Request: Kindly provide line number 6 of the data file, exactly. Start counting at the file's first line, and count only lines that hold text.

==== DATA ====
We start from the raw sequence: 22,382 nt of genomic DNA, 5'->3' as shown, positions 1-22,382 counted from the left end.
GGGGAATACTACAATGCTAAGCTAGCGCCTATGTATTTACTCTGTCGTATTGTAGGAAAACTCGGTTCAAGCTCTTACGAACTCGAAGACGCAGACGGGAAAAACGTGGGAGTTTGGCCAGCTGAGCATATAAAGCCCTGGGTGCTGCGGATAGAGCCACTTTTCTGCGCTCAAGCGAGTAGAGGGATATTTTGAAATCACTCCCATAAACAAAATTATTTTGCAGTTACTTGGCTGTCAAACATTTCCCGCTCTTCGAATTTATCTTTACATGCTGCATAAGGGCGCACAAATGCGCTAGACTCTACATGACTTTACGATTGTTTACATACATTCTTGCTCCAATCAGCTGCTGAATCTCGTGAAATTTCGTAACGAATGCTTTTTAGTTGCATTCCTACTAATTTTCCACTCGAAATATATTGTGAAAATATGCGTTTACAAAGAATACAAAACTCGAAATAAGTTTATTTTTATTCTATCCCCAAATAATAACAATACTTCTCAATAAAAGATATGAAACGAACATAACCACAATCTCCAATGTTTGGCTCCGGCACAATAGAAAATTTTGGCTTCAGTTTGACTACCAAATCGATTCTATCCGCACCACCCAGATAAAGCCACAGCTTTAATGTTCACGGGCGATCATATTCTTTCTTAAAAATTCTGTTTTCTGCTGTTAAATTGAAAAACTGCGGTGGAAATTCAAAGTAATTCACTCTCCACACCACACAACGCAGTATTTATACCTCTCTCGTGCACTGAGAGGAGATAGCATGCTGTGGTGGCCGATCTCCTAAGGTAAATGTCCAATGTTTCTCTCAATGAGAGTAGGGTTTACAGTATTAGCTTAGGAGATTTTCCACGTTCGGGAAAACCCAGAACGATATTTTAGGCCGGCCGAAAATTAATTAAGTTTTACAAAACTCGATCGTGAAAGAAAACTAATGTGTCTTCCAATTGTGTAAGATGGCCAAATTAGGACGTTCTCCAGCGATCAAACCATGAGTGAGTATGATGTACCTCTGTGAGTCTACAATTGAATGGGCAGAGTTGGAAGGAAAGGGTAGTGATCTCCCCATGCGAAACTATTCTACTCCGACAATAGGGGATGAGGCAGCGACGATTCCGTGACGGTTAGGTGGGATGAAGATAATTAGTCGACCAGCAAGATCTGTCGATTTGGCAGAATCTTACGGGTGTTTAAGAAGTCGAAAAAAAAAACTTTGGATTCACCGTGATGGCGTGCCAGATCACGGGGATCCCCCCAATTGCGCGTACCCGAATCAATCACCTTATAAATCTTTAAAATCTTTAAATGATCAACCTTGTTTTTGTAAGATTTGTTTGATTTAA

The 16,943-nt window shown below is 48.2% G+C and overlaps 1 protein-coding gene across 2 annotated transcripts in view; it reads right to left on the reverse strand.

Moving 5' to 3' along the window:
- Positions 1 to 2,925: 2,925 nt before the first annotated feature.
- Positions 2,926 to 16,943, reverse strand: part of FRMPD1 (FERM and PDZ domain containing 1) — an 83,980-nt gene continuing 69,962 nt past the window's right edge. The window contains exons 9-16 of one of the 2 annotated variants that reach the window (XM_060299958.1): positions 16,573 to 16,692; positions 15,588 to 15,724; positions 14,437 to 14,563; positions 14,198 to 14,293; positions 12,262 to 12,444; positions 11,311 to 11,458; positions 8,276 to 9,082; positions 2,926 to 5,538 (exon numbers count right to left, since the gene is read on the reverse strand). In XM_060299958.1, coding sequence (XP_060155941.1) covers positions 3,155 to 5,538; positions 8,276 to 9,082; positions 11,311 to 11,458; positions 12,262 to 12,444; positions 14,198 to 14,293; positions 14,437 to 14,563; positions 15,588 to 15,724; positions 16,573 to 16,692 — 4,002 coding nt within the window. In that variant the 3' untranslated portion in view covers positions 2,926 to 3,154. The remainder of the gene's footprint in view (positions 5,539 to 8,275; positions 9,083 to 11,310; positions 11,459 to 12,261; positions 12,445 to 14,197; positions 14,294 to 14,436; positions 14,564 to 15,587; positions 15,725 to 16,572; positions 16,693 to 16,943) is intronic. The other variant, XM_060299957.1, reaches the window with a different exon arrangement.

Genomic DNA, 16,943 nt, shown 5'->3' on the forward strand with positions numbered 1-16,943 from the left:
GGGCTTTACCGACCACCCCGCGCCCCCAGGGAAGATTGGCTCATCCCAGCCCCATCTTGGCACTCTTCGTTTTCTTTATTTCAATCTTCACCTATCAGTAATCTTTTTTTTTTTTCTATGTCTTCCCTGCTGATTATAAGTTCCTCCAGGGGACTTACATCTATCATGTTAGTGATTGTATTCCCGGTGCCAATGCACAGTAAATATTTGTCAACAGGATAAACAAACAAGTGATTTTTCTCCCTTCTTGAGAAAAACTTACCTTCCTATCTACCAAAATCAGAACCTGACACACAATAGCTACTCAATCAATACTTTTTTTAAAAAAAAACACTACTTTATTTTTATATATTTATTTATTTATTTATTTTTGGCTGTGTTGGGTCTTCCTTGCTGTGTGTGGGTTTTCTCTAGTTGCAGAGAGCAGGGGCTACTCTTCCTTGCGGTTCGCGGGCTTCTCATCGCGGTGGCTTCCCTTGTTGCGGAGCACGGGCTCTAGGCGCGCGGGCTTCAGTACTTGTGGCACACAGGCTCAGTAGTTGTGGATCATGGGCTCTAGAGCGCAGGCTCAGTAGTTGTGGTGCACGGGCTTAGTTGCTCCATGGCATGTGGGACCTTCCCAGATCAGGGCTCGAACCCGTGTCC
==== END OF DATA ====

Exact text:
- Positions 2,926 to 16,943, reverse strand: part of FRMPD1 (FERM and PDZ domain containing 1) — an 83,980-nt gene continuing 69,962 nt past the window's right edge. The window contains exons 9-16 of one of the 2 annotated variants that reach the window (XM_060299958.1): positions 16,573 to 16,692; positions 15,588 to 15,724; positions 14,437 to 14,563; positions 14,198 to 14,293; positions 12,262 to 12,444; positions 11,311 to 11,458; positions 8,276 to 9,082; positions 2,926 to 5,538 (exon numbers count right to left, since the gene is read on the reverse strand). In XM_060299958.1, coding sequence (XP_060155941.1) covers positions 3,155 to 5,538; positions 8,276 to 9,082; positions 11,311 to 11,458; positions 12,262 to 12,444; positions 14,198 to 14,293; positions 14,437 to 14,563; positions 15,588 to 15,724; positions 16,573 to 16,692 — 4,002 coding nt within the window. In that variant the 3' untranslated portion in view covers positions 2,926 to 3,154. The remainder of the gene's footprint in view (positions 5,539 to 8,275; positions 9,083 to 11,310; positions 11,459 to 12,261; positions 12,445 to 14,197; positions 14,294 to 14,436; positions 14,564 to 15,587; positions 15,725 to 16,572; positions 16,693 to 16,943) is intronic. The other variant, XM_060299957.1, reaches the window with a different exon arrangement.